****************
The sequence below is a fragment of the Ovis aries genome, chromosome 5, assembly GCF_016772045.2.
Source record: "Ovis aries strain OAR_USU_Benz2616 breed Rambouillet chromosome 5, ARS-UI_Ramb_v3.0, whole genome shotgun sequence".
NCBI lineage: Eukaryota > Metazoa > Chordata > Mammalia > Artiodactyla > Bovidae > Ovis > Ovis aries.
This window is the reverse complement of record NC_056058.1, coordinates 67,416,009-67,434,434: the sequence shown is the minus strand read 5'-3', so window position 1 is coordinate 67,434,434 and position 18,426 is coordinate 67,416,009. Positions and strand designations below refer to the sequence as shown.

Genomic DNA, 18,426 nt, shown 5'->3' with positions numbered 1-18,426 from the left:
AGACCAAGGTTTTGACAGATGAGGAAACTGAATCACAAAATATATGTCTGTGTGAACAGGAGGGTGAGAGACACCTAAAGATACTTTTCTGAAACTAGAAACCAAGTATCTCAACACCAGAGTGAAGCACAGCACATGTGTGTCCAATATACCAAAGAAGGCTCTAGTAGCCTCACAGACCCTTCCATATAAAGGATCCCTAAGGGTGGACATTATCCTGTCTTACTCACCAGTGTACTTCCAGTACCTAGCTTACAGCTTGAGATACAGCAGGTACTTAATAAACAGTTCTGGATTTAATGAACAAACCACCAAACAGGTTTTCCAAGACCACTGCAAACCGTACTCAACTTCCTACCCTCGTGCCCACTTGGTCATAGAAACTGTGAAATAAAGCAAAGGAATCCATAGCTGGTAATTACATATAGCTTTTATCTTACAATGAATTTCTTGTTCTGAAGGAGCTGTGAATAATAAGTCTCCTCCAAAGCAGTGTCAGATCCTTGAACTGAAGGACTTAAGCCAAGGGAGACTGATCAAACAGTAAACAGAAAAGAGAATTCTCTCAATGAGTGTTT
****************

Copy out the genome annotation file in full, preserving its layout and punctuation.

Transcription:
The sequence below is a fragment of the Ovis aries genome, chromosome 5, assembly GCF_016772045.2.
Source record: "Ovis aries strain OAR_USU_Benz2616 breed Rambouillet chromosome 5, ARS-UI_Ramb_v3.0, whole genome shotgun sequence".
NCBI lineage: Eukaryota > Metazoa > Chordata > Mammalia > Artiodactyla > Bovidae > Ovis > Ovis aries.
This window is the reverse complement of record NC_056058.1, coordinates 67,416,009-67,434,434: the sequence shown is the minus strand read 5'-3', so window position 1 is coordinate 67,434,434 and position 18,426 is coordinate 67,416,009. Positions and strand designations below refer to the sequence as shown.

Genomic DNA, 18,426 nt, shown 5'->3' with positions numbered 1-18,426 from the left:
AGACCAAGGTTTTGACAGATGAGGAAACTGAATCACAAAATATATGTCTGTGTGAACAGGAGGGTGAGAGACACCTAAAGATACTTTTCTGAAACTAGAAACCAAGTATCTCAACACCAGAGTGAAGCACAGCACATGTGTGTCCAATATACCAAAGAAGGCTCTAGTAGCCTCACAGACCCTTCCATATAAAGGATCCCTAAGGGTGGACATTATCCTGTCTTACTCACCAGTGTACTTCCAGTACCTAGCTTACAGCTTGAGATACAGCAGGTACTTAATAAACAGTTCTGGATTTAATGAACAAACCACCAAACAGGTTTTCCAAGACCACTGCAAACCGTACTCAACTTCCTACCCTCGTGCCCACTTGGTCATAGAAACTGTGAAATAAAGCAAAGGAATCCATAGCTGGTAATTACATATAGCTTTTATCTTACAATGAATTTCTTGTTCTGAAGGAGCTGTGAATAATAAGTCTCCTCCAAAGCAGTGTCAGATCCTTGAACTGAAGGACTTAAGCCAAGGGAGACTGATCAAACAGTAAACAGAAAAGAGAATTCTCTCAATGAGTGTTT